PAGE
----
So I know I've kinda been MIA for almost two weeks, and I'm only a teensy but sorry about that. :) We moved to Austin last week, and we've been trying to get everything together.
I've been so busy, but I love it! I love my neighborhood, and I love finally living in a house! Sure, the backyard is super tiny, but it's a backyard, so I'm happy. And so is Quinn! We also live smack dab in the middle of bike lane heaven, so I, therefore, am IN heaven. Hah.
Also, we haven't had proper internet. Pretty mad at AT&T, but whatevs. We'll live.
Anyway! Back to good old blogging. And the Puerto Rico trip!
So, after arriving in Vieques, we headed to a restaurant to eat. After that, we headed on a bus down a very bumpy road to Mosquito Bay.
The bay is protected, disallowing fishing and gas-powered boats, in order to protect the bioluminescent creatures. Therefore, we loaded ourselves onto an electric catamaran and headed out into the bay.
Now, this bay was dark. They try to limit light pollution as much as possible at night. We could barely see ourselves on that boat.
And this was where we got to our bioluminescent experience. These amazing little microorganisms called dinoflagellates glow blue whenever the water is disturbed.
There are several reasons for this. Like plants, they photosynthesize sunlight using chlorophyll. The organisms feed off of red mangrove trees, which helps them to glow. The water is cool enough and deep enough, which helps also.
Also, a small channel to the ocean keeps the dinoflagellates in the bay. This small channel was created artificially, the result of attempts by the occupants of Spanish ships to choke off the bay from the ocean. The Spanish believed that the bioluminescence they encountered there while first exploring the area was the work of the devil and tried to block ocean water from entering the bay by dropping huge boulders in the channel. The Spanish only succeeded in preserving and increasing the luminescence in the now isolated bay.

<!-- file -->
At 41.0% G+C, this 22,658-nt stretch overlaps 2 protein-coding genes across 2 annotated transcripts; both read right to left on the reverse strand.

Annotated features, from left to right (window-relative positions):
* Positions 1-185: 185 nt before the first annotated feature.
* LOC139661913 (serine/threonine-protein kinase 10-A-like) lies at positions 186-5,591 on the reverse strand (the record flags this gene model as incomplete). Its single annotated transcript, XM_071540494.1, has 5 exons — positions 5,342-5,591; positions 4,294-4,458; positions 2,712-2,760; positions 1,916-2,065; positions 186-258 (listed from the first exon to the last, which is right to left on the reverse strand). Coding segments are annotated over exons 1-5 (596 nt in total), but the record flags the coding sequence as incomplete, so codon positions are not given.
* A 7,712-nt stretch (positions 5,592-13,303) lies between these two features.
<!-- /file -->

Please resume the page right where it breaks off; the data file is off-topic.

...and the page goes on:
This was the boat moving through the water. Dinoflagellates are single-cell organisms, so they aren't visible to the eye unless they are glowing.
When the boat stopped, we took turns scooping up water out of buckets with our hands.
If it was daylight, you wouldn't know that you were holding millions of microorganisms in your hands, but at night, it looked like you were scooping up a million tiny sparkling stars. It was pretty stinkin awesome.
Some people swirled their arms and legs in the water, causing the organisms to glow blue.
Later, some people volunteered to get water dumped on them so we could see the blue glow outline their bodies. So cool to see!
We also got to engage in a little stargazing while out there. Since there was virtually no light pollution, the stars were so numerous.
I tried to take photos. Even though I couldn't get the focus right, I still love the ones I got.
While the boat was sitting still, it spun a little bit. So when I kept my shutter open to get the stars, it created this little beauty. Love!
Such sparkly goodness! :)
We went with East Island Excursions for this adventure. Love them.
If you ever go to Puerto Rico, you can't miss this. I'm here to tell you that photos don't do it justice. It was one of the most amazing things I've ever experienced in my life. I would do it again in a heartbeat.
[All photos were taken in August 2012.]